We then moved onto my father’s profession and how it is influenced by his Croatian heritage. Joel said, “I teach high school social studies and coach varsity boys basketball at Hibbing High School. My Croatian heritage has influenced both in a number of ways. In the classroom, any time that I am able to talk about Croatia to help students understand something a little bit better, I do that. Whether I am talking about something in my senior geography class or my sophomore world history class, I include it because it’s, to me, important and is important to Europe and its history as well. If you look at basketball, I would say that the passion that Croatian’s generally have with competition and sports is genetic. Croatians take their sports, one of which is basketball, very seriously.”
I next asked him who his favorite Croatian basketball player is. He stated, “I would say, without question, it’s Dražen Petrović. Hearing stories of him and what he was doing in Europe prior to coming to the NBA and following his very short career in the NBA is what separates him from anybody else. I think international basketball wouldn’t be the same without Dražen. Also, I think that competition and passion were written all over his existence.”
I have always looked up to Dražen because of the Croatian influence that has been passed down from both my father and grandfather. I got the chance to see both the memorial for Dražen that is right outside the Cibona basketball arena and his gravesite in the Mirogoj Cemetery. These are two experiences that I will hold close to my heart throughout my entire life. One of my family’s pet beagles is even named after Dražen, the “Mozart of Basketball.”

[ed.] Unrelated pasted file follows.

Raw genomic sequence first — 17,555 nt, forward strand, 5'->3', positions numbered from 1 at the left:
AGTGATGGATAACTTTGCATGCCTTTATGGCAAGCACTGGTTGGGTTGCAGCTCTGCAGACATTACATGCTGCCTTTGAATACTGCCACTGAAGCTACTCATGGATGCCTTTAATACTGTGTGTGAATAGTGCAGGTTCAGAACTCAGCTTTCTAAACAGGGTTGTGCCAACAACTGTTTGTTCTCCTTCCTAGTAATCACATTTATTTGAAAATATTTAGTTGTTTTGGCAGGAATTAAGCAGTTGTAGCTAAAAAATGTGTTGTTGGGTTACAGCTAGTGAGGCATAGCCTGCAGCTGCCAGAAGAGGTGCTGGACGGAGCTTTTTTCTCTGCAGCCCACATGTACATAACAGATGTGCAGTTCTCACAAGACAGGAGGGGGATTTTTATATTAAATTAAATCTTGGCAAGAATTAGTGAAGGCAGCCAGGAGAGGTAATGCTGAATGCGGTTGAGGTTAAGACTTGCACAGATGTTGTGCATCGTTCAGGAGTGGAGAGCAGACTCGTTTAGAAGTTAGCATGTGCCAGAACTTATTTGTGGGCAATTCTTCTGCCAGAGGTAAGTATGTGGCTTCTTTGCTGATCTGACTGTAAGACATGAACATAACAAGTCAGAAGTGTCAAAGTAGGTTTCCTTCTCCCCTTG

The last question that I asked my father was, “Having grown up and played for your own father, Bob McDonald, at Chisholm High School, what is it like to now be able to coach your own son, Ayden at Hibbing High School?”
“It’s different, without question. I realize why my dad never really brought the game home with him. I never wanted to force the game upon either you or your brother. It’s really special to be able to coach your own children. I felt that I was a coach to you, even though I wasn’t on the bench during your games. It’s also complicated because of the perception that your children get special privileges when they play for you. But instead it is the hard work that is put in that separates certain players from others. Most of my coaching career has been coaching other people, so the reason I coach isn’t to simply be able to coach my own son. To some extent, all the players are kind of kids to me.”
I remember that all throughout my high school basketball career, after a game, I had to be the one that asked my father to talk about my performance. I think that having a father as a coach is something that is so very important. I will always remember the countless hours he and I spent in the gym. While I have shot thousands of shots in the gym, he has been an amazing rebounder for both my brother, Ayden, and I.
The interview that I did with my father, Joel McDonald was so fantastic to me. I have inherited a Croatian pride that will be with me forever. I hope to one day buy a house in Croatia. Then, I will be able to have my family over for a great vacation. I also hope to one day become fluent in the Croatian language, like my grandfather, Bob.